New collaborative initiative provides tutoring and education opportunities to primary school students and teachers in rural Rwanda.

 

By Celia Reddick

Little feet in brightly colored plastic sandals patter back and forth at the Rwinkwavu Center for Training and Operational Research in rural eastern Rwanda each Sunday afternoon. The feet belong to 6th grade students from Nkondo Primary School, and they’re heading to math and science enrichment classes offered by doctors from the nearby Rwinkwavu Hospital.

The doctors, moonlighting as volunteer teachers, arrive at 2:30pm each Sunday. Some come straight from morning call at the hospital, still wearing scrubs; others dismount motorcycle taxis, returning from a weekend trip to the capital city. Together, they congregate at the Training Center in an effort to address the relationship between poor schools and poor health which they see in their daily work.

 
 

A student works on his math skills during a Sunday class in Rwinkwavu, Rwanda.

 
 

A doctor discusses scientific concepts with a small group of 6th grade students.

“We do this because the kids need extra support,” Alain Uwumugambi, Director of Internal Medicine at Rwinkwavu Hospital, explains. “Education is needed as much as health care, if not more. Health care targets the sickest kids, but education determines the future of far more children. And, of course, if we provide quality education to all children, this will improve the Rwandan healthcare system.”

This initiative began as a collaboration between PIH’s Department of Medical Education and Training and the Rwandan Ministry of Health doctors at the hospital. It has subsequently grown to include a number of other local community members, including local teachers, as well as international staff from the Global Health Corps and Harvard’s Global Health Equity program.

The need is clear, and the work shows immediate results, as students begin using academic English and shouting out answers to basic questions about math. However, the students, aging from 11 to 15 years old, have a long way to go, as they have long been educated in overburdened schools. In addition, although they’ve only ever been taught in French and Kinyarwanda, according to national policy, they’re now being taught in the new language of instruction — English — by teachers who are still struggling to learn the language themselves.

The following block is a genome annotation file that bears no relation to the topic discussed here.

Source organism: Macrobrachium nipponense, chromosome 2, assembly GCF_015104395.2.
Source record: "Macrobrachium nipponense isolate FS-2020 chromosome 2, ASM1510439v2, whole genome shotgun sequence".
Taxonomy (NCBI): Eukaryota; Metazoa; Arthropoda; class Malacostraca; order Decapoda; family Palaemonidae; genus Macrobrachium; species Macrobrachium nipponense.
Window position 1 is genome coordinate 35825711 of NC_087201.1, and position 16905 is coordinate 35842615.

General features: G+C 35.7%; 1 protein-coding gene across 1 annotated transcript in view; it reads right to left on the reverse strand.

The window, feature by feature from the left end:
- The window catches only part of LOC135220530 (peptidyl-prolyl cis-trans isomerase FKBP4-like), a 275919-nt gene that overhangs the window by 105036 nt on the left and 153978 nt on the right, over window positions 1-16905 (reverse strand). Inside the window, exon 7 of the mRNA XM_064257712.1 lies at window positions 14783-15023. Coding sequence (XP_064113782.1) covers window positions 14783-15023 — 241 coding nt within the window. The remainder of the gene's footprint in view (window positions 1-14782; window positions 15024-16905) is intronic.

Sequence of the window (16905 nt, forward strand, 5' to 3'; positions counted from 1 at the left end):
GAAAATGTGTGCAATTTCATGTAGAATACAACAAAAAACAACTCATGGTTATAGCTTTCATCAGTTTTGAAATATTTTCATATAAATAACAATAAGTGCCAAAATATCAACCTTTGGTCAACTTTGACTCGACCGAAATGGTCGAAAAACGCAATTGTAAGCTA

Working in small groups scattered between two large rooms at the Training Center, the students practice math and science. One group draws insects that they have collected, labeling the parts of the body and counting the number of legs. Another group practices multiplication tables, tossing a neon green tennis ball around a circle and calling out answers. A third group learns about heat conduction, comparing the temperature of water in a plastic and a metal cup.

For students and teachers, this is just the beginning. Soon, students will take their promotional exams, and find out whether they will gain entry to more rigorous secondary schools elsewhere, or continue for three more years of basic education at their local school.

The initiative is also working to improve the local education system itself. As the students depart for their winter holidays, the teachers of Nkondo Primary will take their places at the Training Center on Sundays for instruction in English. When the students return to school in January, they will be met with teachers who are better equipped to teach them. Next year, 5th and 6th grade students will participate in the Sunday school sessions as hospital and PIH staff continue to work hand in hand with the local school to tackle the root causes of poverty and disease.

Celia Reddick serves as the Curriculum and Training Specialist for Partners In Health in Rwanda.

Learn more about PIH's work in Rwanda

 

Students take a stretch break at a Sunday science class in Rwinkwavu.



 

 


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